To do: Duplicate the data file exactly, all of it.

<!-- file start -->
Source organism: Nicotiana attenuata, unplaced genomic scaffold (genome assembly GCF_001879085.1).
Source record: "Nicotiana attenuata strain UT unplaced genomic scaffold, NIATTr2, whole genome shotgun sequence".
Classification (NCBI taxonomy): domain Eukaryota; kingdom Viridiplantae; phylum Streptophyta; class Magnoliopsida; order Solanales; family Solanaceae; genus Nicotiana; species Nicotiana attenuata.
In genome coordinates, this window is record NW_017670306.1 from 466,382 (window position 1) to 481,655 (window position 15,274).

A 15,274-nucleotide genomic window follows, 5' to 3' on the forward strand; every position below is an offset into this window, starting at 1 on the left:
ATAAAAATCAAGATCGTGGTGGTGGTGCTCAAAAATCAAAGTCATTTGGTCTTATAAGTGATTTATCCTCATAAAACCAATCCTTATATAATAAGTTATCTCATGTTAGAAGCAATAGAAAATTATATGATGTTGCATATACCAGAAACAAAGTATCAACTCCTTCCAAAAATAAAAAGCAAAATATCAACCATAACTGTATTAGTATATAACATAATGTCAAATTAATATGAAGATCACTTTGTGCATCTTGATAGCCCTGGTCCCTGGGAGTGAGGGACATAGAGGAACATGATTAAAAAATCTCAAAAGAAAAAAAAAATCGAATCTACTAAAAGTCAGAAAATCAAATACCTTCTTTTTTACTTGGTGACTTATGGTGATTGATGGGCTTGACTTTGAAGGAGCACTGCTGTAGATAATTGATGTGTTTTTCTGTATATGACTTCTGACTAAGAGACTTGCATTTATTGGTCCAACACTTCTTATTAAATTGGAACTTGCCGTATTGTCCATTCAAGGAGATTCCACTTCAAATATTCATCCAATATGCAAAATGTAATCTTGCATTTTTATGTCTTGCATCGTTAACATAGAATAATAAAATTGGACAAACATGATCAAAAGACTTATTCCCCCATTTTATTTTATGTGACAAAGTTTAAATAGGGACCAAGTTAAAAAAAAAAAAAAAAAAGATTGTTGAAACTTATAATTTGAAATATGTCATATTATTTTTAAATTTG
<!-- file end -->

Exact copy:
Source organism: Nicotiana attenuata, unplaced genomic scaffold (genome assembly GCF_001879085.1).
Source record: "Nicotiana attenuata strain UT unplaced genomic scaffold, NIATTr2, whole genome shotgun sequence".
Classification (NCBI taxonomy): domain Eukaryota; kingdom Viridiplantae; phylum Streptophyta; class Magnoliopsida; order Solanales; family Solanaceae; genus Nicotiana; species Nicotiana attenuata.
In genome coordinates, this window is record NW_017670306.1 from 466,382 (window position 1) to 481,655 (window position 15,274).

A 15,274-nucleotide genomic window follows, 5' to 3' on the forward strand; every position below is an offset into this window, starting at 1 on the left:
ATAAAAATCAAGATCGTGGTGGTGGTGCTCAAAAATCAAAGTCATTTGGTCTTATAAGTGATTTATCCTCATAAAACCAATCCTTATATAATAAGTTATCTCATGTTAGAAGCAATAGAAAATTATATGATGTTGCATATACCAGAAACAAAGTATCAACTCCTTCCAAAAATAAAAAGCAAAATATCAACCATAACTGTATTAGTATATAACATAATGTCAAATTAATATGAAGATCACTTTGTGCATCTTGATAGCCCTGGTCCCTGGGAGTGAGGGACATAGAGGAACATGATTAAAAAATCTCAAAAGAAAAAAAAAATCGAATCTACTAAAAGTCAGAAAATCAAATACCTTCTTTTTTACTTGGTGACTTATGGTGATTGATGGGCTTGACTTTGAAGGAGCACTGCTGTAGATAATTGATGTGTTTTTCTGTATATGACTTCTGACTAAGAGACTTGCATTTATTGGTCCAACACTTCTTATTAAATTGGAACTTGCCGTATTGTCCATTCAAGGAGATTCCACTTCAAATATTCATCCAATATGCAAAATGTAATCTTGCATTTTTATGTCTTGCATCGTTAACATAGAATAATAAAATTGGACAAACATGATCAAAAGACTTATTCCCCCATTTTATTTTATGTGACAAAGTTTAAATAGGGACCAAGTTAAAAAAAAAAAAAAAAAAGATTGTTGAAACTTATAATTTGAAATATGTCATATTATTTTTAAATTTG